The above example also underscores to the media the importance of being circumspect. Despite the challenges that we have faced as a nation, which we sometimes, unfairly exaggerate, it is important to constantly bear in mind that nation building is a slow and dynamic process. The awareness that nothing in nation building is finalized should give us hope and challenge us to do better and constantly look for ways and means to build a better country, by experimentation and learning, trial and errors, setting and resetting.

And this is why the operative framework of any nation is never intended as a divinely inspired scripture. Most of the challenges we face today could not have been envisaged in 1999. But we must see these challenges as opportunities to test our governance system and its responsive capacity to isdues of national co-existence. The media’s role in achieving the above cannot be given a short shrift – not by a media historically wedded to its contribution to the Nigerian state.  

Media experts have argued that the mass media “are the connective tissues of democracy. They are the principal means through which citizens and their elected representatives communicate in their reciprocal efforts to inform and influence.”4 In democratic societies, it is assumed that through the information they convey to mass audiences, the media “serve as key guarantors of elite accountability and popular control of government.”5 In light of this, a democratic media system has two important characteristics.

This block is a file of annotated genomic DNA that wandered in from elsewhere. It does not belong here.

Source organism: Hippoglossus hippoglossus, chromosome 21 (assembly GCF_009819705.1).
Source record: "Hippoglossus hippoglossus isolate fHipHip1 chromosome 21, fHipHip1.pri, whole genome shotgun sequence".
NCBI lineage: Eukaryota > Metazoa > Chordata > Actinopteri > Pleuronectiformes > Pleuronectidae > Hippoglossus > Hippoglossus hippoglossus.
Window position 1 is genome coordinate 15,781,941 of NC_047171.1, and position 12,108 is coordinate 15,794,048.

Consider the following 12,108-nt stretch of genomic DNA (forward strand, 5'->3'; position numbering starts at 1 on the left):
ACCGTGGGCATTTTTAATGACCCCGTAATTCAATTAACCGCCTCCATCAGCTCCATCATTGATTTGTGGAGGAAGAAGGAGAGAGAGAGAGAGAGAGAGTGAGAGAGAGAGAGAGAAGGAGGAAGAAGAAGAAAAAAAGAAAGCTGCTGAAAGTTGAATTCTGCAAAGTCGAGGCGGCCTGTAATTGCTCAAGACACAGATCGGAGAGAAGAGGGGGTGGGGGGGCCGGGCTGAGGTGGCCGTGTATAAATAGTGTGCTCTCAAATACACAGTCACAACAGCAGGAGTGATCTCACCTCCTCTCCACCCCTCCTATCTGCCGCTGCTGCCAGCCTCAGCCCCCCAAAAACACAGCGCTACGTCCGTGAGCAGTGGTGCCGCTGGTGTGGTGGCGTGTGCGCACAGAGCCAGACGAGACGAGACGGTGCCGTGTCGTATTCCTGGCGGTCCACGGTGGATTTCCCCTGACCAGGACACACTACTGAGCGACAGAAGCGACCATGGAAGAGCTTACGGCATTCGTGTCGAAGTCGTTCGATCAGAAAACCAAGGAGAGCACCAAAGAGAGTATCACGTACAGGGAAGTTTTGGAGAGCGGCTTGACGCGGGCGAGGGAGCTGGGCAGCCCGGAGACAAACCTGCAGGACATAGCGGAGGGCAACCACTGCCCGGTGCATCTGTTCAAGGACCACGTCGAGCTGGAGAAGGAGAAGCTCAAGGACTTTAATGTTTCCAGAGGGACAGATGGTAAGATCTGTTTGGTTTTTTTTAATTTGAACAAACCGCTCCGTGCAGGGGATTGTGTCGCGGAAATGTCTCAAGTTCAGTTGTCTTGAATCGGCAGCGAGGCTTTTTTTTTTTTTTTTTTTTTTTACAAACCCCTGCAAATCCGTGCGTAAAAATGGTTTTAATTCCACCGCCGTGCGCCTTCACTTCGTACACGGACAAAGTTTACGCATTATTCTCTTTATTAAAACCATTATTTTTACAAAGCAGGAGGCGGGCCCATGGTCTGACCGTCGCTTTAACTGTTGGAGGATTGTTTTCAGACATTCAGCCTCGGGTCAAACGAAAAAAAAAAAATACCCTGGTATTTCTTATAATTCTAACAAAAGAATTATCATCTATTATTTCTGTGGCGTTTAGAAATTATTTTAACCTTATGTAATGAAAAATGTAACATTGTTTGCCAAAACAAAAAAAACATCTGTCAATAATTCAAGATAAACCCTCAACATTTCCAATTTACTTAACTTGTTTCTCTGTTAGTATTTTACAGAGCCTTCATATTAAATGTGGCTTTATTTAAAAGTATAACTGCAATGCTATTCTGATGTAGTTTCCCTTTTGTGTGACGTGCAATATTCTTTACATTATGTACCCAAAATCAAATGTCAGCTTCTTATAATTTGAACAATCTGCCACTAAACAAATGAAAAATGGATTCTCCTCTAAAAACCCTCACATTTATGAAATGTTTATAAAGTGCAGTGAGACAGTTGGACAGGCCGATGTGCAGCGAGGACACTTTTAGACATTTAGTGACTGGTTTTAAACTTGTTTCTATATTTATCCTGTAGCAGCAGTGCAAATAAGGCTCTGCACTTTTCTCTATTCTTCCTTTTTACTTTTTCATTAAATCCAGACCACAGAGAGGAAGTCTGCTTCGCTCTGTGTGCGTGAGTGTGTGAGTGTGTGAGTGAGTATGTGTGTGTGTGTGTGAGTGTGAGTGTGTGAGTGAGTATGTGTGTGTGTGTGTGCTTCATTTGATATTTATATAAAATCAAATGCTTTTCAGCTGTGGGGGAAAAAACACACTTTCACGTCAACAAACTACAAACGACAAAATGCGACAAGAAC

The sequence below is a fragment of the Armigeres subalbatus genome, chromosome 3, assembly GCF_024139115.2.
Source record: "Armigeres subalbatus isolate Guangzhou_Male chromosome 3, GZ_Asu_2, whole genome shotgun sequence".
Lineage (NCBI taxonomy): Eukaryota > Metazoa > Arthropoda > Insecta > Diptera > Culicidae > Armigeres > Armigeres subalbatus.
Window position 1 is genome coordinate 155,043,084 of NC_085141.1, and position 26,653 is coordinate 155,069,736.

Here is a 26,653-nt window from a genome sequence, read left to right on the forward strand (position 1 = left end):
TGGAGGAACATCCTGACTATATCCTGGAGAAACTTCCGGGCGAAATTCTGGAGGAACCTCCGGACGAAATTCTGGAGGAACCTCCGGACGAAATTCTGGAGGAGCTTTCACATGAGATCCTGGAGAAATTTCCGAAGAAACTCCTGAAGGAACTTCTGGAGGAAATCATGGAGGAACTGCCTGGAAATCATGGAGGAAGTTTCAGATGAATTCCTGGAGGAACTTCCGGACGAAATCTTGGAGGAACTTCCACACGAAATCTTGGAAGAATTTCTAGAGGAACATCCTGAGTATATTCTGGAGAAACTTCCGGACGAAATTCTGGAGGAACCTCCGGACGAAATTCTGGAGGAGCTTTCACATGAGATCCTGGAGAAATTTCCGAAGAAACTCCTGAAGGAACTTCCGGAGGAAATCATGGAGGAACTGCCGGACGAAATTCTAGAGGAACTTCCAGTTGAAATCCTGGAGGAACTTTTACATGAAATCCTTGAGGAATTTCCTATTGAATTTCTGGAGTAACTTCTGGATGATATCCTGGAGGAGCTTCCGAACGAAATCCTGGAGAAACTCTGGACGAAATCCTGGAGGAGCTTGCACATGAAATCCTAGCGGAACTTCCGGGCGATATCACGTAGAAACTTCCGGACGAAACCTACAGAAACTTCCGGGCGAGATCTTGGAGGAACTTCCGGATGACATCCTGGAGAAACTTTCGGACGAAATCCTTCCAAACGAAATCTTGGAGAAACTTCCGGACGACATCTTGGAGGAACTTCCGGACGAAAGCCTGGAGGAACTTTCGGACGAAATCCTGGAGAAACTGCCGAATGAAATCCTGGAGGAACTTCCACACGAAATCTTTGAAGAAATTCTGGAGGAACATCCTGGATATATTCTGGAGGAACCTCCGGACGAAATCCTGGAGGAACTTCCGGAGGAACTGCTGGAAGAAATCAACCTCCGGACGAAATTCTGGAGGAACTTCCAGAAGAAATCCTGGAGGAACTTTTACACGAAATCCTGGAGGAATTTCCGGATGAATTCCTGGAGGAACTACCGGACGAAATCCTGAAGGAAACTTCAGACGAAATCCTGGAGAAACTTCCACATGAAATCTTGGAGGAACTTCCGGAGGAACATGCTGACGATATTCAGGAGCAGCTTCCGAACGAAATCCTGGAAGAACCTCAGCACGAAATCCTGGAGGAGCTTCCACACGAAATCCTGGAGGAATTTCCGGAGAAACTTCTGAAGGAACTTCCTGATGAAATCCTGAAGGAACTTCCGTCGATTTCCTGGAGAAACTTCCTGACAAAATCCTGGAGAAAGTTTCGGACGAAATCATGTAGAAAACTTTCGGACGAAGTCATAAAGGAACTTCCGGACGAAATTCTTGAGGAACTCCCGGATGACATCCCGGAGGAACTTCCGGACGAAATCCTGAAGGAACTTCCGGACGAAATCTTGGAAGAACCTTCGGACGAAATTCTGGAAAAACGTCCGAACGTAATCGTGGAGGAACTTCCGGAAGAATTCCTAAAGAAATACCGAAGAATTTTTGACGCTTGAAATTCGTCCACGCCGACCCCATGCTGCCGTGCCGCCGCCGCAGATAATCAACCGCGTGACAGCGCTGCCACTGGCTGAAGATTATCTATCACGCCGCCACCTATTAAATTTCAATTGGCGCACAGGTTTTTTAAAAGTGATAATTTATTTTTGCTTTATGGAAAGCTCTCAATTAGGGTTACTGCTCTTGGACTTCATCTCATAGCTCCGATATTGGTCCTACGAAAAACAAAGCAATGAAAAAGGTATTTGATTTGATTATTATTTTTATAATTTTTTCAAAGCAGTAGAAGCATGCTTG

One is that, because the media enjoy constitutional guarantees, citizens are assured of free access to information of all shades. This ensures that citizens can challenge their government and also and hold it accountable, if it fails to serve the interest of the people.

Two is that the media are protected from arbitrary power and that media pluralism is institutionalised. As experts have argued, this ensures that “Democracy is strengthened and its integrity ensured by the free flow of information and competition among public and commercial media articulating … a variety of political viewpoints to educate the public and allow it to make informed choices, particularly at election time.”

27.          In any liberal democratic state, the media are expected to perform certain functions within the political system. These include:

i.              surveillance of developments, both positive and negative, which may affect citizens’ welfare;

ii.             agenda-setting – that is, identifying key issues in the polities;

iii.            offering accessible platforms for intelligible, illuminating advocacy by public servants and interest groups;

iv.           serving as a bridge for dialogue across a wide range of views by power-holders, aspirants to political offices, and the citizenry;